Let’s just say it like it is, and stop pussyfooting around, shall we?
This whole “Oh, no, the government setting up better nutrition standards for my kid’s lunches is a Nanny State!” is complete crap. You want to know what a Nanny State is? It’s one where our schools provide any food to kids. Actually, it’s having public schools at all. Our schools spend 8 hours a day being nannies to our nation’s children: they teach them, they discipline them, they socialize them, and yes, they feed them. That is pretty much the definition of “nanny,” folks. (If you want to argue everyone should therefore home school, get your own blog and do it there.) Our country agreed to a “Nanny State” in this regard a long time ago, for the social good of having an educated populace. Our society also agreed that the schools would provide food to the children they were educating, for the same reason.
You can argue that our schools shouldn’t be providing food for kids at all. There’s an argument to be made for that (not one I necessarily agree with, but one that can at least can be logically made–just don’t make it here, that’s a whole different issue). But, if you believe that it’s a public school’s job to provide children with food during the school day, you therefore cannot be against them “controlling” what your child can eat. Why not? Follow me here, because it can’t be any clearer:
THEY ALREADY DO THAT!
And they have to do that. There’s literally no way to not do it. How do those people screaming that their rights as parents are being taken away because their kid no longer gets chocolate milk in the lunch line suppose food gets into those cafeterias? Someone, somewhere, in some form of public, governmental office, decides what company gets the food contracts and what the menus for schools will be. Ergo, that person or persons (or policies set by them) are controlling what’s in the cafeteria, and therefore what children are eating. This isn’t rocket science. Food has to be purchased, and someone has to decide what gets purchased. Anything not purchased is, by definition, excluded. Someone not the child’s parent is making that decision already.
So, following through, the government already controls what your kid is getting at school and “violating parent’s rights.” Somehow, offering chocolate milk and pizza makes this less of a violation? Does it really make sense that this control should be used to teach kids bad eating habits, to feed them food that is provably unhealthy and that puts them at risk for poorer learning and future disease? Really? A parent could just as easily yell and berate the system as a “Nanny State” that is violating their rights because the school doesn’t provide organic, dye-free, free-range scrambled eggs. Or not offering gluten-free or vegan meals.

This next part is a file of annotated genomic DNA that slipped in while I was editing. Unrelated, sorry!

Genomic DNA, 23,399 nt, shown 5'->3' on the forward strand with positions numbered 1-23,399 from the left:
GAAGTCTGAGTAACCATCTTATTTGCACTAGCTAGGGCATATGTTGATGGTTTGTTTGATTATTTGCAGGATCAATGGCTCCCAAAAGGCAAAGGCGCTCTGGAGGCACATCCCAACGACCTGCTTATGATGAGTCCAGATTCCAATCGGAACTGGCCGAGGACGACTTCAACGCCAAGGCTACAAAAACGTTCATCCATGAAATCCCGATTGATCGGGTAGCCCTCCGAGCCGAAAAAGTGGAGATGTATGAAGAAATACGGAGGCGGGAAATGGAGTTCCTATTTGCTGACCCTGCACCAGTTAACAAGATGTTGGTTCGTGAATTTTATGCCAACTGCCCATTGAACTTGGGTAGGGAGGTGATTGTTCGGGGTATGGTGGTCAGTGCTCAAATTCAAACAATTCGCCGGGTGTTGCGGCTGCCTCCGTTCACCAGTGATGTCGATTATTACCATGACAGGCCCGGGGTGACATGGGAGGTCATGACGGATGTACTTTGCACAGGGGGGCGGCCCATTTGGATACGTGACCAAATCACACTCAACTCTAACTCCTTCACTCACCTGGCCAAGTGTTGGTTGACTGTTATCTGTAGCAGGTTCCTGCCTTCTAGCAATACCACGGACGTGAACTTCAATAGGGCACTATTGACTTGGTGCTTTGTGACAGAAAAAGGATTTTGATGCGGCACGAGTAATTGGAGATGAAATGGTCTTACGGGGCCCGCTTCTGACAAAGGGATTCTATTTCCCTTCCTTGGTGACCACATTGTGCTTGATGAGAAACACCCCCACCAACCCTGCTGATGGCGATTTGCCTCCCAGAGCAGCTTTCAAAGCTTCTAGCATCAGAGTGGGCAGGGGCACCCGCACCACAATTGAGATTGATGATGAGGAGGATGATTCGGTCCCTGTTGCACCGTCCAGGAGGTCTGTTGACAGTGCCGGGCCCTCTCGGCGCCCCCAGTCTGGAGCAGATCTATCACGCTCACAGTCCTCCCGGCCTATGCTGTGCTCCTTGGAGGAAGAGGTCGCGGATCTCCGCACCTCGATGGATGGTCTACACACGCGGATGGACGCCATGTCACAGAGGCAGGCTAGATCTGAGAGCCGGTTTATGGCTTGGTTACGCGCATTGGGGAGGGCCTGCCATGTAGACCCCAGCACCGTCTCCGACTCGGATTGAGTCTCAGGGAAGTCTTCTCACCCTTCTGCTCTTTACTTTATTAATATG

As a society, we’ve also agreed that we have a responsibility to protect and nurture children, even if their parents do not, or cannot, do so. Again, there’s an argument to be made against this, but unless you’re also arguing against Social Services, police intervention in child abuse, etc., you’re cherry picking (and if you are arguing against all those things, it’s way outside the scope of this blog, so move along). Doesn’t it follow that, since we believe (and have legislated as such) that the government does have a role in protecting and nurturing children, that it has the responsibility to make decisions about those children with their best interest in mind? It’s hard to find a reasonable argument that chocolate milk, processed, and sugar-laden foods are in anyone’s best interest, especially children’s.
Let’s recap, just for those who haven’t gotten it yet:
1. School lunches are already government controlled.
2. Schools, meaning government, decides what food goes into those cafeterias for kids to eat simply be deciding what food will be purchased and what food will not.
3. There IS NO CHOICE for the government to provide food without proving control.Your choices are for schools to provide healthier options with higher nutrition value, lower sugar, and less processing, or unhealthy options low in nutrients and high in known problem substances like sugar.
Here’s the truth: either you fight against school lunches being provided at all because you believe governmental interference is violating parent’s rights by dictating what food is available to children, or you fight for better quality food. Fighting for the government to limit your child’s food options to junk is just irresponsible.
Side note: I read a comment recently that said “vote with your dollars! If you stop buying school lunches, then they’ll have to change them.” People are so very out of touch with reality. Children who receive free or discounted lunches can’t exactly stop buying lunches and pack their own. They’re poor, which is why they’re getting the free or discounted lunches. They don’t have the money, and often don’t have the parental involvement, to pack their own lunches. A 7-year-old can’t go to the store with his mom’s food stamps and get healthy options to pack in his lunch, even if he understand what those might be. So, effectively, this commenter believes that wealthier kids should have good food available for the government, but if you’re too poor to protest financially, you’re screwed. Nice.
- Berkeley School Lunch Program: How to Improve School Lunches (ecochildsplay.com)